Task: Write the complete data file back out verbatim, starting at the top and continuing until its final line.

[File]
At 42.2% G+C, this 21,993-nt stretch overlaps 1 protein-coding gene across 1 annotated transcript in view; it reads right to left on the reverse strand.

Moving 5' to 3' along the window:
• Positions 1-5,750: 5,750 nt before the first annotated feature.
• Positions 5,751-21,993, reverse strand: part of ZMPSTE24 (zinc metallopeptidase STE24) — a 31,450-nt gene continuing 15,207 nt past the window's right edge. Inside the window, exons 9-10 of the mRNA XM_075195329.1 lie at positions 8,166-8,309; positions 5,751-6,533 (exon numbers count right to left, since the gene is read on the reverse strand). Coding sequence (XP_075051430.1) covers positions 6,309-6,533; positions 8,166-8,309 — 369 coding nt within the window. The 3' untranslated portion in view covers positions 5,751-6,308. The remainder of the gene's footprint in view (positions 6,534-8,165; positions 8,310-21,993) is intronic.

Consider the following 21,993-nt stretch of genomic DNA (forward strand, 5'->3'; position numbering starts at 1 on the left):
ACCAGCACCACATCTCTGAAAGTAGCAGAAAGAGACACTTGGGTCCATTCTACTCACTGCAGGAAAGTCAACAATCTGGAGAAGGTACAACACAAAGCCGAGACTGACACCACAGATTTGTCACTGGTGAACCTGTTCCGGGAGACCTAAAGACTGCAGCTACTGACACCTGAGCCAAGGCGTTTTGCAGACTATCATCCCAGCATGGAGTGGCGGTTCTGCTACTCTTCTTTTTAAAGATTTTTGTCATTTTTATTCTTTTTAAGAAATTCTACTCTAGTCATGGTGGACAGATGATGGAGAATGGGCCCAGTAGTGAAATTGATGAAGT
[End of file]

At 42.2% G+C, this 21,993-nt stretch overlaps 1 protein-coding gene across 1 annotated transcript in view; it reads right to left on the reverse strand.

Moving 5' to 3' along the window:
• Positions 1-5,750: 5,750 nt before the first annotated feature.
• Positions 5,751-21,993, reverse strand: part of ZMPSTE24 (zinc metallopeptidase STE24) — a 31,450-nt gene continuing 15,207 nt past the window's right edge. Inside the window, exons 9-10 of the mRNA XM_075195329.1 lie at positions 8,166-8,309; positions 5,751-6,533 (exon numbers count right to left, since the gene is read on the reverse strand). Coding sequence (XP_075051430.1) covers positions 6,309-6,533; positions 8,166-8,309 — 369 coding nt within the window. The 3' untranslated portion in view covers positions 5,751-6,308. The remainder of the gene's footprint in view (positions 6,534-8,165; positions 8,310-21,993) is intronic.

Consider the following 21,993-nt stretch of genomic DNA (forward strand, 5'->3'; position numbering starts at 1 on the left):
ACCAGCACCACATCTCTGAAAGTAGCAGAAAGAGACACTTGGGTCCATTCTACTCACTGCAGGAAAGTCAACAATCTGGAGAAGGTACAACACAAAGCCGAGACTGACACCACAGATTTGTCACTGGTGAACCTGTTCCGGGAGACCTAAAGACTGCAGCTACTGACACCTGAGCCAAGGCGTTTTGCAGACTATCATCCCAGCATGGAGTGGCGGTTCTGCTACTCTTCTTTTTAAAGATTTTTGTCATTTTTATTCTTTTTAAGAAATTCTACTCTAGTCATGGTGGACAGATGATGGAGAATGGGCCCAGTAGTGAAATTGATGAAGT